“I think where a lot of startups get it wrong is first building a company and then building products. From my vantage point, you don’t get the right to have a company until you have something that people want.”
How did technology for a lawnmower operated by remote control end up leading to mobile robot stores? Dmitry Shevelenko, Co-Founder and President of Tortoise, explains how his company landed on creating an original product — a mobile vending machine — while concentrating on last-mile delivery. He also shares how his passion for anthropology and how people behave has been a key driver in understanding customers’ behaviors to increase revenue.
How can an early work experience set you up with a lifelong skill?
“I often say if you can sell fine jewelry at Sears, you can pretty much sell anything.”
For Dmitry, his first job selling jewelry ended up being an empowering experience. It’s curious to consider what role this formative experience has had on the overall trajectory of his life. One possibility, given Dmitry’s later interests and success, could be that it provided him with more comfortability observing and interacting with people. You can’t easily sell people anything unless you’re comfortable being with them and capable of figuring out their desires.
How did people talking to the delivery robots lead to major innovation?
“And with just that one modification, we inadvertently invented the world’s first remote-controlled mobile vending machine.”
The adjustment that Dmitry is referring to is adding an NFC reader to the delivery robot so that people could buy products from it. This idea was born from watching people try to speak to the delivery robot and then asking them why they did so. According to Dmitry, their reason for chatting with the robot is because they thought they could buy something from it. The team at Tortoise observed people and then changed their existing products to meet customers’ desires. This led to a change in concentration in the company from last-mile delivery to mobile vending machines that are remote controlled.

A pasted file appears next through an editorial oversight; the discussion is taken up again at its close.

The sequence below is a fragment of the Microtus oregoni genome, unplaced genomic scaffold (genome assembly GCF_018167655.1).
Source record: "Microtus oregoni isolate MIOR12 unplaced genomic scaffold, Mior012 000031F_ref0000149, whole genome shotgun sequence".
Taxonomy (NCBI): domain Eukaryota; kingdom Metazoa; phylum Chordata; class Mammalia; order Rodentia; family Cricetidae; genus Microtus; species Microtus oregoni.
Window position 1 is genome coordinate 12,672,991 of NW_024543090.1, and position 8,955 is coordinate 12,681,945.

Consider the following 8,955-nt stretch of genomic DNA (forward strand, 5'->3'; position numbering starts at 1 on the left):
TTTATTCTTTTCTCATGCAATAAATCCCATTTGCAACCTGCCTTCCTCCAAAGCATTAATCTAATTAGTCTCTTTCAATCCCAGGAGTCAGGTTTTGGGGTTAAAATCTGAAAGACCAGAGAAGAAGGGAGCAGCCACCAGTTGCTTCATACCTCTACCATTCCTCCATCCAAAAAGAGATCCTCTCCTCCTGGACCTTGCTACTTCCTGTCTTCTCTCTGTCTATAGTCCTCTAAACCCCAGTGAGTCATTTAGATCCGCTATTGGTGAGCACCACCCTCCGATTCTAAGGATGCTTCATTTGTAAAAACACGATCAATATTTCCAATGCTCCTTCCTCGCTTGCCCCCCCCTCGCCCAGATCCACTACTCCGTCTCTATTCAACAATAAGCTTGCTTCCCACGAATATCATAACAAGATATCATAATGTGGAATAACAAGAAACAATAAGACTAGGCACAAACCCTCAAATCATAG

Should all business leaders be anthropologists too? (35:00)
“It’s just really fun to see people experience a new way of buying things and just seeing the delight… I’ve spent a lot of time kind of just somewhat stealthily watching people interact with the robot.”
Back in college, anthropology was one of Dmitry’s areas of study. His keen interest in observing people has also served him well in his entrepreneurial journey at Tortoise. By paying attention to how people interact with the robot and with each other, Tortoise has been able to make productive changes to their offering as well as learn what helps to upsell products.
About the Guest:
“Founder of Tortoise and creator of the Mobile Smart Store, the first remote-controlled store-on-wheels.”
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